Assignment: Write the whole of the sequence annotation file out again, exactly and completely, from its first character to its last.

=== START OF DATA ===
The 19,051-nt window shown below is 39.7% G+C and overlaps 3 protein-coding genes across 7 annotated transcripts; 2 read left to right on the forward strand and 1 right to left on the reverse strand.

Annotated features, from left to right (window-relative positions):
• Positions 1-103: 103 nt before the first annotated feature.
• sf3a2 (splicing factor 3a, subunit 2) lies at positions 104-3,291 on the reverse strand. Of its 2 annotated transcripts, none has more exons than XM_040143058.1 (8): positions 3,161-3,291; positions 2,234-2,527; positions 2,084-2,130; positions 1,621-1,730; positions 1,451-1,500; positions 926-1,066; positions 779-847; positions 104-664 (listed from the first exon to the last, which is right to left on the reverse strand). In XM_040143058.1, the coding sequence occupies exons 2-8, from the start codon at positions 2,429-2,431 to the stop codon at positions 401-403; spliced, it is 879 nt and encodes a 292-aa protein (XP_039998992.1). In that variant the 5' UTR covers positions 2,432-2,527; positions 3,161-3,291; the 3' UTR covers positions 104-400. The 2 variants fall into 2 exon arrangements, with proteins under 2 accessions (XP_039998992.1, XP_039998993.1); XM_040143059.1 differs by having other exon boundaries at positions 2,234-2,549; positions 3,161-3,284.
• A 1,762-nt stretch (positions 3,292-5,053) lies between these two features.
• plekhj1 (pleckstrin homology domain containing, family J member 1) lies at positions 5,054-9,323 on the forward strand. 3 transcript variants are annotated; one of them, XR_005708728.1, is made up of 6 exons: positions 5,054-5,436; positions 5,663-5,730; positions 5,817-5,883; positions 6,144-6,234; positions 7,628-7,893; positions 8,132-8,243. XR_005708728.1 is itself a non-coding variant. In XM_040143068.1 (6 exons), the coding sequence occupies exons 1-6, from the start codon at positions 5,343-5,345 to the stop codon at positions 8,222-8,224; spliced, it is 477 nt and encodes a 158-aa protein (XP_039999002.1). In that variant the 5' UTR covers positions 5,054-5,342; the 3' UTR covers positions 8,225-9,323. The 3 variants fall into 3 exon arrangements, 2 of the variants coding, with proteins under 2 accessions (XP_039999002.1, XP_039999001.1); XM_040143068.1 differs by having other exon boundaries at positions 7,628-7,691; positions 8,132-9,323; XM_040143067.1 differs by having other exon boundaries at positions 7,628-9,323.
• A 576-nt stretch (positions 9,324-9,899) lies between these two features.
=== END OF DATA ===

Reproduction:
The 19,051-nt window shown below is 39.7% G+C and overlaps 3 protein-coding genes across 7 annotated transcripts; 2 read left to right on the forward strand and 1 right to left on the reverse strand.

Annotated features, from left to right (window-relative positions):
• Positions 1-103: 103 nt before the first annotated feature.
• sf3a2 (splicing factor 3a, subunit 2) lies at positions 104-3,291 on the reverse strand. Of its 2 annotated transcripts, none has more exons than XM_040143058.1 (8): positions 3,161-3,291; positions 2,234-2,527; positions 2,084-2,130; positions 1,621-1,730; positions 1,451-1,500; positions 926-1,066; positions 779-847; positions 104-664 (listed from the first exon to the last, which is right to left on the reverse strand). In XM_040143058.1, the coding sequence occupies exons 2-8, from the start codon at positions 2,429-2,431 to the stop codon at positions 401-403; spliced, it is 879 nt and encodes a 292-aa protein (XP_039998992.1). In that variant the 5' UTR covers positions 2,432-2,527; positions 3,161-3,291; the 3' UTR covers positions 104-400. The 2 variants fall into 2 exon arrangements, with proteins under 2 accessions (XP_039998992.1, XP_039998993.1); XM_040143059.1 differs by having other exon boundaries at positions 2,234-2,549; positions 3,161-3,284.
• A 1,762-nt stretch (positions 3,292-5,053) lies between these two features.
• plekhj1 (pleckstrin homology domain containing, family J member 1) lies at positions 5,054-9,323 on the forward strand. 3 transcript variants are annotated; one of them, XR_005708728.1, is made up of 6 exons: positions 5,054-5,436; positions 5,663-5,730; positions 5,817-5,883; positions 6,144-6,234; positions 7,628-7,893; positions 8,132-8,243. XR_005708728.1 is itself a non-coding variant. In XM_040143068.1 (6 exons), the coding sequence occupies exons 1-6, from the start codon at positions 5,343-5,345 to the stop codon at positions 8,222-8,224; spliced, it is 477 nt and encodes a 158-aa protein (XP_039999002.1). In that variant the 5' UTR covers positions 5,054-5,342; the 3' UTR covers positions 8,225-9,323. The 3 variants fall into 3 exon arrangements, 2 of the variants coding, with proteins under 2 accessions (XP_039999002.1, XP_039999001.1); XM_040143068.1 differs by having other exon boundaries at positions 7,628-7,691; positions 8,132-9,323; XM_040143067.1 differs by having other exon boundaries at positions 7,628-9,323.
• A 576-nt stretch (positions 9,324-9,899) lies between these two features.